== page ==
Wednesday, February 8, 2012

Woyome's case against EOCO adjourned

Wednesday, February 8, 2012 (Front Page)

THE suit instituted against the Economic and Organised Crime Office (EOCO) by a businessman, Alfred Agbesi Woyome, over its handling of investigations into the payment of GH¢51.2 million to him has been adjourned.
The Fast Track High Court, presided over by Mr Justice K. A. Ofori-Atta, adjourned the case to February 13, 2012 to enable EOCO to serve its defence in the matter to Woyome’s lawyers.
Although EOCO has completed its investigations and indicted Woyome and some present and past government officials, the court will go ahead and hear the case on its merit.
Woyome, who is currently on remand, is questioning the mandate of EOCO to investigate the matter.
His argument is that EOCO has no mandate to investigate the judgement of a court.
He is consequently seeking an injunction to stop EOCO from continuing with the investigations, which has been completed and an interim report dated February 1, 2012 submitted to President J. E. A. Mills.
Woyome’s lawyers are also challenging EOCO’s action to freeze their client’s bank accounts.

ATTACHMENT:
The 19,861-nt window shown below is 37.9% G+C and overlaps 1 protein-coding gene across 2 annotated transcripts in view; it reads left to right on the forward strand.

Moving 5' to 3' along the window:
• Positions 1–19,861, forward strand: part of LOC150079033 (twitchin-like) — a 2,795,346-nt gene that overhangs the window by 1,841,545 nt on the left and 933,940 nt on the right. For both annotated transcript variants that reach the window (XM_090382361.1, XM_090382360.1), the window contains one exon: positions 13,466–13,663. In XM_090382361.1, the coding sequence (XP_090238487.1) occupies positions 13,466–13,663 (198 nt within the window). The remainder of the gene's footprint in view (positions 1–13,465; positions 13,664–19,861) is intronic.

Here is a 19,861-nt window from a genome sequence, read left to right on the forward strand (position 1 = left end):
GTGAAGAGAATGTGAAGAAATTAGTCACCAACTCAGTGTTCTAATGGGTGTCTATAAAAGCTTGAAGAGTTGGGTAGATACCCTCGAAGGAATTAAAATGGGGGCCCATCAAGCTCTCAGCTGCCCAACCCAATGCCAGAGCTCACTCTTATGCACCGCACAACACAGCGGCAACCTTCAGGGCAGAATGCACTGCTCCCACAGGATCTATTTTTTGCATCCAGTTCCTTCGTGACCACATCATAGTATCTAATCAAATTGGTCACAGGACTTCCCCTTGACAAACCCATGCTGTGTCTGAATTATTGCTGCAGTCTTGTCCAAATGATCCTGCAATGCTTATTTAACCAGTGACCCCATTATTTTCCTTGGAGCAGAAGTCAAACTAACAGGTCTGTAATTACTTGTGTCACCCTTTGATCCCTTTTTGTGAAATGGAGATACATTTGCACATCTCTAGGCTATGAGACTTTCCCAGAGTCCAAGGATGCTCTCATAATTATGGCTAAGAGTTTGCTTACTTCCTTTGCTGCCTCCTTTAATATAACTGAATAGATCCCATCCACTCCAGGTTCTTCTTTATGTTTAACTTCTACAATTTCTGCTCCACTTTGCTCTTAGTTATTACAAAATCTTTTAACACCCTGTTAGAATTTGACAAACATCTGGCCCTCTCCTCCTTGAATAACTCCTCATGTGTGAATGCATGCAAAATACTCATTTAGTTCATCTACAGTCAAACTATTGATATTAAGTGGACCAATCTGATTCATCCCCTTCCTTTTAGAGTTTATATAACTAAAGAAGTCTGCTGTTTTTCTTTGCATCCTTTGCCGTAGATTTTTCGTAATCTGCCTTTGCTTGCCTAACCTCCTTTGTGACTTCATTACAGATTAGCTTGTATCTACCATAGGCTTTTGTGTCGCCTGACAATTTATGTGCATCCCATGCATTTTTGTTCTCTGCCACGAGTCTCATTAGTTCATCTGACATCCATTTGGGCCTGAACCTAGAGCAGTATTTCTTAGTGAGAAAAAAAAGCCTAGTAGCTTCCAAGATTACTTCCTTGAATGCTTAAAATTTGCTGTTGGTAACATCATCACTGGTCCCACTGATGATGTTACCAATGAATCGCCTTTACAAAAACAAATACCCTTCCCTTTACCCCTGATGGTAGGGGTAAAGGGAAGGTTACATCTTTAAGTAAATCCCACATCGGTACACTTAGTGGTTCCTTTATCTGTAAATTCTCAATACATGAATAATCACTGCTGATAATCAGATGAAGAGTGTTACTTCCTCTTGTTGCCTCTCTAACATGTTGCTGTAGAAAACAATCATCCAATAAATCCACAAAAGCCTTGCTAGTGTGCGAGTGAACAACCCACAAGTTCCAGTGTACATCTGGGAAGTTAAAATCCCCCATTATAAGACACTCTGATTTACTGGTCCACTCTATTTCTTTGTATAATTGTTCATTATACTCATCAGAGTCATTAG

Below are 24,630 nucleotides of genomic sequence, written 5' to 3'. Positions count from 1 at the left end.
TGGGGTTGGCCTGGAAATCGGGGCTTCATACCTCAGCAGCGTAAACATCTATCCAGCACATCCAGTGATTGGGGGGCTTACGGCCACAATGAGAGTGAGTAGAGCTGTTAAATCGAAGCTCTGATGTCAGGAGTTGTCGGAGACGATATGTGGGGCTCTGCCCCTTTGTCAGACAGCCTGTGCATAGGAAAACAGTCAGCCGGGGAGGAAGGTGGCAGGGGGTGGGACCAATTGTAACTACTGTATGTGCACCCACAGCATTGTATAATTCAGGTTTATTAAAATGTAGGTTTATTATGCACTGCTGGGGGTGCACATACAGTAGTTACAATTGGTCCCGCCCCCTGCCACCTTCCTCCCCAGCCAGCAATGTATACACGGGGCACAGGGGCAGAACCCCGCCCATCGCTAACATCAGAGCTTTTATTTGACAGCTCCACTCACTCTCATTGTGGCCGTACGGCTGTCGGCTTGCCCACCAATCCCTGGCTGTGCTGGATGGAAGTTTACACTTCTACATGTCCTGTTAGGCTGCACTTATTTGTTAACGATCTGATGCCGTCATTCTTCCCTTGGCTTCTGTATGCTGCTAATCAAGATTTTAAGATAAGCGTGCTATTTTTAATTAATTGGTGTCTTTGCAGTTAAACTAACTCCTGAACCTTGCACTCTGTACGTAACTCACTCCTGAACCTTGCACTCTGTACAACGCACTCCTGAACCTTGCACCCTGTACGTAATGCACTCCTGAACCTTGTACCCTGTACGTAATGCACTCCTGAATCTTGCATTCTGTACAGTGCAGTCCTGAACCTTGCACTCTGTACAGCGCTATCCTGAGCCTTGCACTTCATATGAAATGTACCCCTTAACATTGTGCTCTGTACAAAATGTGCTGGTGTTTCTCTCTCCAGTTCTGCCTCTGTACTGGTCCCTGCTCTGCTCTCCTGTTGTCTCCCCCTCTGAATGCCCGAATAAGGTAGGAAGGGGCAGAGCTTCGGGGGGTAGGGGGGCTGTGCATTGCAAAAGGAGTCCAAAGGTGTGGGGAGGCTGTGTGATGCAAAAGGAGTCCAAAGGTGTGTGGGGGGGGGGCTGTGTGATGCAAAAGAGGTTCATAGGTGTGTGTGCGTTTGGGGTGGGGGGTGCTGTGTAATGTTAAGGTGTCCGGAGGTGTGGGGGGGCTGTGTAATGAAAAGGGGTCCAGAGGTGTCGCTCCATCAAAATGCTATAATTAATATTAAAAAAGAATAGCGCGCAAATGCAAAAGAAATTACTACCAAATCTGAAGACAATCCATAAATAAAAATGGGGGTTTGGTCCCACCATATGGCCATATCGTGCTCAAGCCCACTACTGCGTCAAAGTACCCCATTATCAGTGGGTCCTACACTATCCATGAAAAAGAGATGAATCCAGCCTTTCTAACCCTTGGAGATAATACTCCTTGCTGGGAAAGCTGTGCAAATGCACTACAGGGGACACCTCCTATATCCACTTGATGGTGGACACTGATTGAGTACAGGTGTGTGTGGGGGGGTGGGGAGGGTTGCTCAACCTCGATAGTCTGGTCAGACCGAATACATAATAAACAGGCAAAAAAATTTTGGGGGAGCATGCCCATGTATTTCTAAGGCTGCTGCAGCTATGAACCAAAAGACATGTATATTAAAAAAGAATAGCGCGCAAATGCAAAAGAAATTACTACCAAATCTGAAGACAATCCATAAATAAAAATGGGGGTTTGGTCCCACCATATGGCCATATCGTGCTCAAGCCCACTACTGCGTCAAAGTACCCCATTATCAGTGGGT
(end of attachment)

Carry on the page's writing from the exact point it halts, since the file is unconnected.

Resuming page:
Woyome is currently on remand with a Chief State Attorney, Samuel Nerquaye-Tetteh, and the Director of Legal Services at the Ministry of Finance and Economic Planning, Paul Asimenu. Gifty Nerquaye-Tetteh, the wife of Samuel Nerquaye-Tetteh, into whose account Woyome deposited GH¢400,000, is on GH¢500,000 bail.
Woyome is standing trial at the Financial Division of the Fast Track High Court for defrauding the state to the tune of GH¢51.2 million.
He is alleged to have put in false claims to defraud the state to the tune of GH¢51.2 million, with the active connivance and assistance of Nerquaye-Tetteh and Asimenu. The three were remanded to reappear on February 13, 2012.
Woyome pleaded not guilty to three counts of conspiracy, defrauding by false pretence and corrupting a public officer, while Nerquaye-Tetteh is charged with two counts of conspiracy and corruption of a public officer. He pleaded not guilty to the offence, while his wife faced one count of abetment of crime.
Asimenu, on the other hand, had pleaded not guilty to one count of abetment of crime.

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